A municipal court judge ruled Wednesday that MPP Co Ltd, makers of Ozone bottled water, had the right to fire a union leader and does not have to rehire him.
Oh Buniet, who had led an effort to unionize MPP, said Wednesday he was not sure if he would appeal the decision.
Lean Chanda, who provided legal assistance to Oh Buniet, said Judge Koung Set issued the decision but did not explain the reasoning behind it. The judge declined to comment.
Observers in the courtroom said the judge was apparently convinced by the company’s argument that it had followed its own internal regulations for firing. They said the judge did not address whether those regulations complied with Cambodian labor law.
The dispute at MPP dates back to December of 2000, when union members first began trying to form a union. They claimed that two days after they began trying to organize, the company fired 10 of their members.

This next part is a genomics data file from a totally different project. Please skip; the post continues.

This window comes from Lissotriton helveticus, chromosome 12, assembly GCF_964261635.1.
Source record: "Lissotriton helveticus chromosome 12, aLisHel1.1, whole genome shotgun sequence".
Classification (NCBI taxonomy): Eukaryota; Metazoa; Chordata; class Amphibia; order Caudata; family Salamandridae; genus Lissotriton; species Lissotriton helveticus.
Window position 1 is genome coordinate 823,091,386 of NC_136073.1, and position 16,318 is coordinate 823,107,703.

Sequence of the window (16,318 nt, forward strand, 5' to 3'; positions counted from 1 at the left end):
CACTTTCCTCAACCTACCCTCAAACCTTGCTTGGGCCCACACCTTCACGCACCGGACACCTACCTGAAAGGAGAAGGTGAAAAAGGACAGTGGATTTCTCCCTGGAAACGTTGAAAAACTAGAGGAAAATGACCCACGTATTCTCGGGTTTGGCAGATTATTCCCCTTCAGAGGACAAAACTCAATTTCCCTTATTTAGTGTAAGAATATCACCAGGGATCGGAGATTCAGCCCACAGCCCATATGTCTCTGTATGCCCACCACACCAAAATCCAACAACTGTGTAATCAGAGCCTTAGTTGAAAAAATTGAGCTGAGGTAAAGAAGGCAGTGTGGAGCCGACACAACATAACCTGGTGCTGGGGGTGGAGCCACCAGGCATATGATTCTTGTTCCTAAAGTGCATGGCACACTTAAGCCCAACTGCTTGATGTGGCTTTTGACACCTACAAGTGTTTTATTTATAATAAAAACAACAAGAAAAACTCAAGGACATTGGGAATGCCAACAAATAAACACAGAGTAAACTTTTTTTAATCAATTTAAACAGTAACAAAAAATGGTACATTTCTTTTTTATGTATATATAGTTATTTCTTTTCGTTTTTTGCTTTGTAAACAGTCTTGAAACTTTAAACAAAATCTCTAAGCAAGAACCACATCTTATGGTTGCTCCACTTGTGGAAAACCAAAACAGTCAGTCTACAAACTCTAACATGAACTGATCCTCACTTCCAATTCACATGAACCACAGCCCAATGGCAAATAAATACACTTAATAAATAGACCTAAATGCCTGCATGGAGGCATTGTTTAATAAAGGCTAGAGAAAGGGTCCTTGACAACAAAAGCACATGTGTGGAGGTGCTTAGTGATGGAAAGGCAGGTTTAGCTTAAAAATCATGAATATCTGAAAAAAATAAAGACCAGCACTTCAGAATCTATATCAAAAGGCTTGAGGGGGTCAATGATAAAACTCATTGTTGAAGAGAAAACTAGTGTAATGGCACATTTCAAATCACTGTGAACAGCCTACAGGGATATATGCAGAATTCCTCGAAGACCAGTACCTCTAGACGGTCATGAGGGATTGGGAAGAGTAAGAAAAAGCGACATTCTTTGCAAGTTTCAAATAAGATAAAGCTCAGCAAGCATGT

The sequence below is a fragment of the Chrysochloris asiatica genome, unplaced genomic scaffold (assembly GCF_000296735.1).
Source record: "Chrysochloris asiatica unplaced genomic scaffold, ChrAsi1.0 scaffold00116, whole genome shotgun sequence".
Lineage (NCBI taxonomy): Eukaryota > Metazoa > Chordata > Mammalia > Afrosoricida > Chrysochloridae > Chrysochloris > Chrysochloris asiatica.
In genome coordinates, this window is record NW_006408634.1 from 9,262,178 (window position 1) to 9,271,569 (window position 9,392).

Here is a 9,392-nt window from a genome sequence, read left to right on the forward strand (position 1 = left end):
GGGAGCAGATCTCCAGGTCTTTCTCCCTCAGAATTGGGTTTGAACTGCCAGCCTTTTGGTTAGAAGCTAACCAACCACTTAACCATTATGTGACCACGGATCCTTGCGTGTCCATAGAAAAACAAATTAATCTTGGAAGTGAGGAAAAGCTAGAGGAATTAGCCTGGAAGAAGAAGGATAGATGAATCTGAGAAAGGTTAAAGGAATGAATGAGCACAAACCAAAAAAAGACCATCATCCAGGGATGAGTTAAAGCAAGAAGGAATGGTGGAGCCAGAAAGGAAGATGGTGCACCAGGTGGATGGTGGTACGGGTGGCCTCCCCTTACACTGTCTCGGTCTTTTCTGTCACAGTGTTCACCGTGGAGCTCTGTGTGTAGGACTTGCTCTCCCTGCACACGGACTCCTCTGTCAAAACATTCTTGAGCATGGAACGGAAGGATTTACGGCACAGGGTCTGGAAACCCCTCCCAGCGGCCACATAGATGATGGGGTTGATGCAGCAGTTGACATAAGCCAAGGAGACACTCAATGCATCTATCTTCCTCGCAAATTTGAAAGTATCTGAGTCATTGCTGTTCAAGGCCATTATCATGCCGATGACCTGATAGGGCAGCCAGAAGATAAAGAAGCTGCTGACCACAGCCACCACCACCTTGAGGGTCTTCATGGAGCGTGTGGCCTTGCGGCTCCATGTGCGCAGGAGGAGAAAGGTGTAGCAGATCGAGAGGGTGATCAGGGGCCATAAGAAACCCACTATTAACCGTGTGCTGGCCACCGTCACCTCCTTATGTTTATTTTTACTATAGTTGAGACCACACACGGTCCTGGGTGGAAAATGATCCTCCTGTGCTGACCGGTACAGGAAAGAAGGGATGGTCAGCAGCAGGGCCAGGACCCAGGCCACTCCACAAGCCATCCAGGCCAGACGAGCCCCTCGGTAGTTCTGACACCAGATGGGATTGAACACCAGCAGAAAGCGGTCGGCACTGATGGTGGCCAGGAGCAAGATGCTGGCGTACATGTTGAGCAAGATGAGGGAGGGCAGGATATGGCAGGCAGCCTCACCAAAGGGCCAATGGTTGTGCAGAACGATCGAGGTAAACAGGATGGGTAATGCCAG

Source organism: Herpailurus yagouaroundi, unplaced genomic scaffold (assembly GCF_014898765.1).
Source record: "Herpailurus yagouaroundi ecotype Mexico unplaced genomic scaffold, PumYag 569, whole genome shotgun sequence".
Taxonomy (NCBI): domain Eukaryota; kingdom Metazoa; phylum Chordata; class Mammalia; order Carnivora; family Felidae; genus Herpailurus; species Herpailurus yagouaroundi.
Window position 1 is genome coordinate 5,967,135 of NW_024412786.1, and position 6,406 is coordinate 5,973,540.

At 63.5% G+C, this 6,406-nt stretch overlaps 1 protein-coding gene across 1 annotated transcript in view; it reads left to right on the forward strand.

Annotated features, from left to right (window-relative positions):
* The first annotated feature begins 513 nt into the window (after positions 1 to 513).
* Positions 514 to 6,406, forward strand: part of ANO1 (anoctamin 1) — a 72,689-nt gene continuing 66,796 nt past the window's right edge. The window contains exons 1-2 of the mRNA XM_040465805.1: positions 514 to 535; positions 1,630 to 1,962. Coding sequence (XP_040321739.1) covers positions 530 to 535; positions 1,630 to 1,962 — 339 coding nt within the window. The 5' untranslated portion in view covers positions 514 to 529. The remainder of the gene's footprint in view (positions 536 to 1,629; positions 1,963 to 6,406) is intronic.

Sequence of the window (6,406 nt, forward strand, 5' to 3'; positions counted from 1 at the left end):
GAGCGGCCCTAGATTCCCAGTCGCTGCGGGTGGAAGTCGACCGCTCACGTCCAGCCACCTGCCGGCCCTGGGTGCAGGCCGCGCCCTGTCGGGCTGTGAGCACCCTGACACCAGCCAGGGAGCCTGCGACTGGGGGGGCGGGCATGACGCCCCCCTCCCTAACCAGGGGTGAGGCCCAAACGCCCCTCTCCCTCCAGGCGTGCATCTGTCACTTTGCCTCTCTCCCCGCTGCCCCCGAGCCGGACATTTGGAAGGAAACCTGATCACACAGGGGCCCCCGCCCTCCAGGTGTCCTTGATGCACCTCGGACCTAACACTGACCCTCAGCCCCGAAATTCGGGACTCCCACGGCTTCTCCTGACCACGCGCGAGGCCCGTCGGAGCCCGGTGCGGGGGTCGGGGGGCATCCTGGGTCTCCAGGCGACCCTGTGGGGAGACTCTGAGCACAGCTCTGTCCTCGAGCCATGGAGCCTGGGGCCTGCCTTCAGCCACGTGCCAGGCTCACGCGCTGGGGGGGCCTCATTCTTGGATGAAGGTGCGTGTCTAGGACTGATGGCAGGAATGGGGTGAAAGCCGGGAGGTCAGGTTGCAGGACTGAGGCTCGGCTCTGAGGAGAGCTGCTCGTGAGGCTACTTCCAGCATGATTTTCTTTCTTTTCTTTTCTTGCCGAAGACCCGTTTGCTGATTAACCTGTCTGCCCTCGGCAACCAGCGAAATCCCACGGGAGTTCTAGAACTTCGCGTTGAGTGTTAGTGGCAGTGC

When other workers subsequently protested the firings, 73 of them were fired.
The workers filed suit, demanding their jobs back. They also appealed the firings to the Ministry of Labor, which ruled that the company must rehire the workers. The company refused to take them back, pending a decision in the court case.
In May, the workers launched the first consumer boycott in recent Cambodian history. The company also makes Pure Drop brand bottled water and Cheer Up fruit juice. The workers distributed 10,000 leaflets explaining the issues and asking customers not to buy the company’s products for a week. The boycott did not have a noticeable effect.
The other 82 plaintiffs in the case accepted cash settlements and dropped out of the case, leaving Oh Buniet, who said Wednesday he wants to think about the decision before deciding whether to appeal it.